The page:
Tilt experiments with Kipon Tilt adapter for Nikon lenses on Sony NEX cameras
Kipon manufactures an adapter which enables you to mount any lens with a Nikon F-mount to your Sony NEX camera. Additionally the adapter can be tilted in any direction. Tilting in this context means, that the lens is pivoted out of the optical axis of the lens.
The two following images illustrate this concept. In the first image the lens was tilted to the right (from the photographers point of view). In the second image the lens was tilted to the left (from the photographers point of view).
You can use a tilted lens to orient the plane of focus of your optical system in special ways. Normally you use a tilting lens so that the plane of focus is oriented in a way which maximizes the visually sharp areas of your image. Theodor Scheimpflug was the first person who described these facts and therefore the priciple is called the Scheimpflug principle.
But in the following example I tilted the lens in order to orient the plane of focus in a way which minimized the sharp areas of the image. As this looks nearly identical to a very shallow depth of field, the observer mostly gets the impression, that he is only looking on a photographed mock-up of a landscape rather than a real landscape.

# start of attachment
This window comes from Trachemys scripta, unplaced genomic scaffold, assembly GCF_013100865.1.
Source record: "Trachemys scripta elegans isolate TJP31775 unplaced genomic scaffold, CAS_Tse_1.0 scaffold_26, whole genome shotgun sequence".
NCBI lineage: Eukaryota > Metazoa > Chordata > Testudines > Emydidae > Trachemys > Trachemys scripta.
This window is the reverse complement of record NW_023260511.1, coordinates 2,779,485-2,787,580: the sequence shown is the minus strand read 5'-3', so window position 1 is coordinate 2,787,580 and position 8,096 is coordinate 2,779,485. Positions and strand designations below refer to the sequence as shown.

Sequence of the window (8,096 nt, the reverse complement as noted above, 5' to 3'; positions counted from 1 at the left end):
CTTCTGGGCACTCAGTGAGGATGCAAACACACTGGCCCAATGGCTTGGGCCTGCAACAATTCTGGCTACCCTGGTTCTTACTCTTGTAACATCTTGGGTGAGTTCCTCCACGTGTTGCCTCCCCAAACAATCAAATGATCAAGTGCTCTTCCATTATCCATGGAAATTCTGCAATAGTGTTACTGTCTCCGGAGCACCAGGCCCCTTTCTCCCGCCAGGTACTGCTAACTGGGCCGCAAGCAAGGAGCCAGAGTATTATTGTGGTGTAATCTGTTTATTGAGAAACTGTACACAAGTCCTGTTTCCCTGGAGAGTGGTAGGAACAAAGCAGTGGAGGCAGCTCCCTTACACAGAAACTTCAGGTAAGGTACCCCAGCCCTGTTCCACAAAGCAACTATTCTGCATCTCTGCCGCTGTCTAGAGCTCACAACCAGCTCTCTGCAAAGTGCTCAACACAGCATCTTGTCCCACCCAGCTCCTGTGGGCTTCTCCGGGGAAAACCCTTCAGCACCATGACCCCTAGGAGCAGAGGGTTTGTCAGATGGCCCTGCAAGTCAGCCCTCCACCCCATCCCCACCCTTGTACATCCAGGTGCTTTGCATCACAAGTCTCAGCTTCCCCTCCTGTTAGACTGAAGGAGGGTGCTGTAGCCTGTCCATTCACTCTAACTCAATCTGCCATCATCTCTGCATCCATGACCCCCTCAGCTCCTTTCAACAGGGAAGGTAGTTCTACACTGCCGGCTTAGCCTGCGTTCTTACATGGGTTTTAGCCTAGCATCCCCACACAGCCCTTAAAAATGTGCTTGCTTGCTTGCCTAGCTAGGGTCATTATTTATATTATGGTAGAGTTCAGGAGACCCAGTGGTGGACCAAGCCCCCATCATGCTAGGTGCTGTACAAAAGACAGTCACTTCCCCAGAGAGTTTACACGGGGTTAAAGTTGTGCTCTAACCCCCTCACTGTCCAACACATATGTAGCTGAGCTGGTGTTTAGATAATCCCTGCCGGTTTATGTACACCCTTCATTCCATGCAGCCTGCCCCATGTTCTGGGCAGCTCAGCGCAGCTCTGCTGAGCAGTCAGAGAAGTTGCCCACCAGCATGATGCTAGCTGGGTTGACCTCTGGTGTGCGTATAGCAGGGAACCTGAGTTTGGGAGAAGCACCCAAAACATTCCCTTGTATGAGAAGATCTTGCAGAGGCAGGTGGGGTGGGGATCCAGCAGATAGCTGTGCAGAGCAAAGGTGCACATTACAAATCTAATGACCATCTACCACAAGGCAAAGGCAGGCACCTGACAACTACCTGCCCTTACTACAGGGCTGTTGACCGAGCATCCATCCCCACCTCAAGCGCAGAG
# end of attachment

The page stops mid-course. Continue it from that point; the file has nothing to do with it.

In order to get this image, the lens was tilted and the camera was pointed down. Back at home, the vertical lines of the buildings were brought back to vertical alignment. In other words I tilted in the real world and shifted in the digital world…
I try to answer the question whether it is possible to stitch a spherical panorama from sweep panoramas made with the Sony NEX-5 camera. The short answer is NO. I present some insights I got when I tried to make such a panorama.
In 2012 the German Unity Day has been celebrated in Munich. The celebrations include a showcase of the German federated states (Bundesländer) and also other institutions like the parties of the Bavarian parliament. In the courtyard of the Bavarian Ministry of the Interior was an exhibition showing the many task of the ministry. This image shows a reprojected version of a panorama I made in the courtyard.
This panorama is a tribute to Joseph von Fraunhofer (* March 6, 1787 – † June 7, 1826) a German physicist and optician. He was born in Straubing and died in Munich. This panorama shows his tomb in Munich.